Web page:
Nuclear Physics Overview
The main activities in the Department of Nuclear Physics at iThemba LABS are research and training (mainly at post-graduate level) in basic and applied nuclear physics. The basic research being conducted is aimed at expanding knowledge about nuclear reaction mechanisms and nuclear structure. Particle beams supplied by the injector and separated sector cyclotrons (SSC), along with experimental facilities managed by our group are used for this research. The major facilities include a K600 magnetic spectrometer, the AFRODITE gamma-ray detector array and the large A-line scattering chamber. In order to produce and store targets needed for SSC-related research, a target laboratory is being set up by the group. The group also conducts research on theoretical nuclear physics. In this regard there are at present strong focus on clustering phenomena in nuclei and the modeling of rapidly rotating nuclei.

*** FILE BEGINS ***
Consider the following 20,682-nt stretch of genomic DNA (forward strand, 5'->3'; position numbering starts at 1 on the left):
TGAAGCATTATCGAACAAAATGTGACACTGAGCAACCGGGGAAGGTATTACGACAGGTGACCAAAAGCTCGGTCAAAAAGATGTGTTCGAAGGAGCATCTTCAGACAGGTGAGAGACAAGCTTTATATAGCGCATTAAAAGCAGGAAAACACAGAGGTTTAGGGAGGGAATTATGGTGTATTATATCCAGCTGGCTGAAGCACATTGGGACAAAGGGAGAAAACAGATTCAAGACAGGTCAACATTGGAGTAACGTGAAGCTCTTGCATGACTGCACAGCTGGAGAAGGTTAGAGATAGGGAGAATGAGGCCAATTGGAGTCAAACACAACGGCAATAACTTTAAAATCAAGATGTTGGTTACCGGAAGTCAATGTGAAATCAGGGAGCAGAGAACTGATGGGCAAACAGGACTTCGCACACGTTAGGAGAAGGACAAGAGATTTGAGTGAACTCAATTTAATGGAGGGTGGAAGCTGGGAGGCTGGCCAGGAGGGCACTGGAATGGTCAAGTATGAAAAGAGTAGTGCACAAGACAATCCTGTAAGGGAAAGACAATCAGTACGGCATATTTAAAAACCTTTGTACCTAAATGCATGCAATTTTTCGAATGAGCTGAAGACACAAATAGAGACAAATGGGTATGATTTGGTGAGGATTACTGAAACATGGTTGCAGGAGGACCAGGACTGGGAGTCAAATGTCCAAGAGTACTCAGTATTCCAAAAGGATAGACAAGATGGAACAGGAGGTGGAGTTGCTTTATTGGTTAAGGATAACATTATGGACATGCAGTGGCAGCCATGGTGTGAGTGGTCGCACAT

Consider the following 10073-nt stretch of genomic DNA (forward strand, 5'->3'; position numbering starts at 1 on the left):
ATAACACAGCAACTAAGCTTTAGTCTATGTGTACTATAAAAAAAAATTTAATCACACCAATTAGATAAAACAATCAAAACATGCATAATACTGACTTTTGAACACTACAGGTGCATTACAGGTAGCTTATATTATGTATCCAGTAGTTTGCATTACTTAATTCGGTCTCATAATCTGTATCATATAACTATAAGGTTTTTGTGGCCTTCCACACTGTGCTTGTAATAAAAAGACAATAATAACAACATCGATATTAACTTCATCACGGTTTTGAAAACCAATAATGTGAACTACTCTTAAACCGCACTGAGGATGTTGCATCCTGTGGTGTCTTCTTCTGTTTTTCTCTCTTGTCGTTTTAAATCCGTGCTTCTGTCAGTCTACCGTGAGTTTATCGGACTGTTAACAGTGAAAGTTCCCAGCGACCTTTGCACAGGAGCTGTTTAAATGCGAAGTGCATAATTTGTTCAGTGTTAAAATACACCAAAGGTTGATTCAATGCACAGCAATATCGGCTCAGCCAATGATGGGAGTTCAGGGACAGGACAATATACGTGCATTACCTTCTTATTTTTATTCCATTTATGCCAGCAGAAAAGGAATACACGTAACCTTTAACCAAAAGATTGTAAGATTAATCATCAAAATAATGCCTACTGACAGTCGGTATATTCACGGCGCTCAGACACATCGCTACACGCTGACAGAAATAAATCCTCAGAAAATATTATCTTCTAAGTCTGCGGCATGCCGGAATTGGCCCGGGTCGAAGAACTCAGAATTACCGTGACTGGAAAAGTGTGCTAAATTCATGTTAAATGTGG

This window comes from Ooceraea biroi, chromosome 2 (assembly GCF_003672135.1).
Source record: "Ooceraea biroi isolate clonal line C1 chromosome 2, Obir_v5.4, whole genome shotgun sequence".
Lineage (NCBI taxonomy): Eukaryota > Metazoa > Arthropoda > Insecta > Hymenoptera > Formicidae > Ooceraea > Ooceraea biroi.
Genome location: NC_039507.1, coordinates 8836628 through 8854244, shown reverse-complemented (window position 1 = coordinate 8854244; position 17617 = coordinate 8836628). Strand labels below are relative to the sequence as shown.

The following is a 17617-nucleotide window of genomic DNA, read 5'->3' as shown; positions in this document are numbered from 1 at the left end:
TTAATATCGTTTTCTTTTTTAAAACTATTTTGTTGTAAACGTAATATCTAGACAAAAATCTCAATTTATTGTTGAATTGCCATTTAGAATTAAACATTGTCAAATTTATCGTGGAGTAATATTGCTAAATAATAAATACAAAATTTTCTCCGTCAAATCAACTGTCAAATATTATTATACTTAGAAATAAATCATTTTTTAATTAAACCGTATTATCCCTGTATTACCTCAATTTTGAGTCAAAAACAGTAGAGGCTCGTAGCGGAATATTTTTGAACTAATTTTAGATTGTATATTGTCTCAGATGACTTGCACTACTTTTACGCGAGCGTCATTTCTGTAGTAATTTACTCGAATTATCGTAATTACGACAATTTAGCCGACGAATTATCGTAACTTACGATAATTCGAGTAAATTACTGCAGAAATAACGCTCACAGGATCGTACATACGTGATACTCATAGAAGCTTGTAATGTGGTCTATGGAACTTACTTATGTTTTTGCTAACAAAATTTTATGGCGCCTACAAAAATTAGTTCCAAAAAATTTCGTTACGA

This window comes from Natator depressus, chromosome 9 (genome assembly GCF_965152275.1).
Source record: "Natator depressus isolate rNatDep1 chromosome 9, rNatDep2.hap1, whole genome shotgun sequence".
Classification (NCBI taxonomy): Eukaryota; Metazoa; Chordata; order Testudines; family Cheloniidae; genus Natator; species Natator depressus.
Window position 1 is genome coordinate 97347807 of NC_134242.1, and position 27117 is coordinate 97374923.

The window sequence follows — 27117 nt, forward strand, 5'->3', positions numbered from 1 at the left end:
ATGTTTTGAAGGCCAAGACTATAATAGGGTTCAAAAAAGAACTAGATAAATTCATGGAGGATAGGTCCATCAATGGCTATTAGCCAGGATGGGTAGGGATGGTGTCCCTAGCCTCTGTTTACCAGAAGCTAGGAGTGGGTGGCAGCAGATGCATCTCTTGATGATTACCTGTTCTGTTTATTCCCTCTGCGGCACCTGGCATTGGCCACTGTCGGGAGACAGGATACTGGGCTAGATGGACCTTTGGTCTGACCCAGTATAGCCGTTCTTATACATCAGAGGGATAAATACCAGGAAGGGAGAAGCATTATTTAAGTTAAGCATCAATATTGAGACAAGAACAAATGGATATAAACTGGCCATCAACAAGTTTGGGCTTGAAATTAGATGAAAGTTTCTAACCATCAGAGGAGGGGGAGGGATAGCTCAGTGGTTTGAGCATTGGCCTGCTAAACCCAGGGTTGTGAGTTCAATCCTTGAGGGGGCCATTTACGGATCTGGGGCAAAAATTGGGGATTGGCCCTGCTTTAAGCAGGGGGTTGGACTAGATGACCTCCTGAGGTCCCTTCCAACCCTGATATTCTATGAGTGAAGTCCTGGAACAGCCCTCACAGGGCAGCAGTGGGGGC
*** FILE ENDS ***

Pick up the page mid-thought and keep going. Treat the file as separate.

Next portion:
The applied research is conducted mainly in the Environmental Radioactivity Laboratory (ERL) which is operated by our department, and by means of neutron (secondary) beams produced via protons (from the SSC). In the ERL research is conducted into natural and anthropogenic radioactivity in the environment (soils, sediment, water, biological material). The main techniques used are in-situ and ex-situ gamma-ray spectrometry. The ERL also performs routine measurements of environmental samples for the Radiation Safety Division. The neutron-related studies are aimed at studying biological effects of ionizing radiation and the intercomparison of dosimetry systems. In order to complement mainly the applied research we also conduct research around the use of Monte Carlo simulation techniques to model the interaction of radiation with materials.